I observed another new bird at our backyard feeder today. I was photographing out of my blind again and this bird just came in and landed on the deck railing. It has a brown head with an all-black body. After clicking a few shots it flew down to the ground and started eating seed that had fallen from the feeder. Then a similar looking female joined in the action.
It turns out that this bird is called the Brown-Headed Cowbird. What a name! I love it!
This bird typically walks on the ground to find food and often holds its tail over its back while it is foraging. Diet consists of insects, fruits, grains, and seed. It is found in Pennsylvania throughout the year. The female does not sport the brown head but is all an off-gray color.
Today I photographed two Eastern Towhees — a male and a female which came to our backyard!
I first spotted a male Towhee yesterday for the first time this year. I actually heard many of their unique calls over the past few weeks but didn’t see one until yesterday. Their call sounds like they are saying, “drink you tea.” I could mimmick the call with my own imitation whistle and repeatedly received a call back.
The Eastern Towhee is basically a large sparrow. The male is mostly black with rusty sides and a white underbelly. Another distinguishing feature is two white corners of its tail. I spotted the red eyes, just as the description states in my iBird app. This description also explains that the name “Towhee” is an imitation of this bird’s call and that a group of Towhees are called a “tangle” or a “teapot” of towhees. (iBird Pro, Eastern Towhee)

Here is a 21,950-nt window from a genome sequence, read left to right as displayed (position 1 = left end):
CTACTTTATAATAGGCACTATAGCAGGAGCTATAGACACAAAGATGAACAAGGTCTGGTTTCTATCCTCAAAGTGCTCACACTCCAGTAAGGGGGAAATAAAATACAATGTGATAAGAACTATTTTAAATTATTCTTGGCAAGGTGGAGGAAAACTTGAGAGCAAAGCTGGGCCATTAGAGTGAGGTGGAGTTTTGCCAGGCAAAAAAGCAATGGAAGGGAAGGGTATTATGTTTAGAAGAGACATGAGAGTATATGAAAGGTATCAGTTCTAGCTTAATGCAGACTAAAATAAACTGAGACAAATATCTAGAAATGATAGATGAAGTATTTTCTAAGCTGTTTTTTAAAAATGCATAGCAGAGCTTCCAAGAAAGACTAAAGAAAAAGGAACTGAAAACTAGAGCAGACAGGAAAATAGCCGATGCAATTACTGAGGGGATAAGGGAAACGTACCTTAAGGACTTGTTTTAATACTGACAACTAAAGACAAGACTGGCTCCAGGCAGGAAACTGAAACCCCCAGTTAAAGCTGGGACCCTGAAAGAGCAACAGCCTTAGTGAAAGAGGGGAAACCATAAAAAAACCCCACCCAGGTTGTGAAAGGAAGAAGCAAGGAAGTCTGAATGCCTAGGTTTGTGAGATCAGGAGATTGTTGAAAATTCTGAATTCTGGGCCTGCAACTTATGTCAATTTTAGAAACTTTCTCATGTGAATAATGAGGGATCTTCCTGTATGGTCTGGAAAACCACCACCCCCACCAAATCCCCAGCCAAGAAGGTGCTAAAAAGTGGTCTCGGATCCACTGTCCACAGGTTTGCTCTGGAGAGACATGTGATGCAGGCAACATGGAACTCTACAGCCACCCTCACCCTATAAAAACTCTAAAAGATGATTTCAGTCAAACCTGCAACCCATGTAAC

Not long after I captured one decent photo of the male Towhee, I saw a female come in to for lunch. It didn’t take long before it snagged a mealworm from a log, which it proudly displayed from it’s tightly clamped beak.
The Eastern Towhee is an active bird with a unique and inviting call. It’s red eye is unmistakable. Listen for its call and look for one the next time you are outdoors. The Towhee is a wonderful bird to watch and photograph!
I am sure many birds show the wear and tear of daily living, but this Cardinal caught my attention with what looks to me like a bit of a broken beak!
We’ve been watching a pair of cardinals coming to our feeder over the past month and we enjoy seeing these red beauties. Their color is bright and brilliant!
But look at his beak. Doesn’t it look to be broken on his left side? At the very least it is well-worn from breaking open a lot of seeds.
Here’s another perspective. Look at that beak!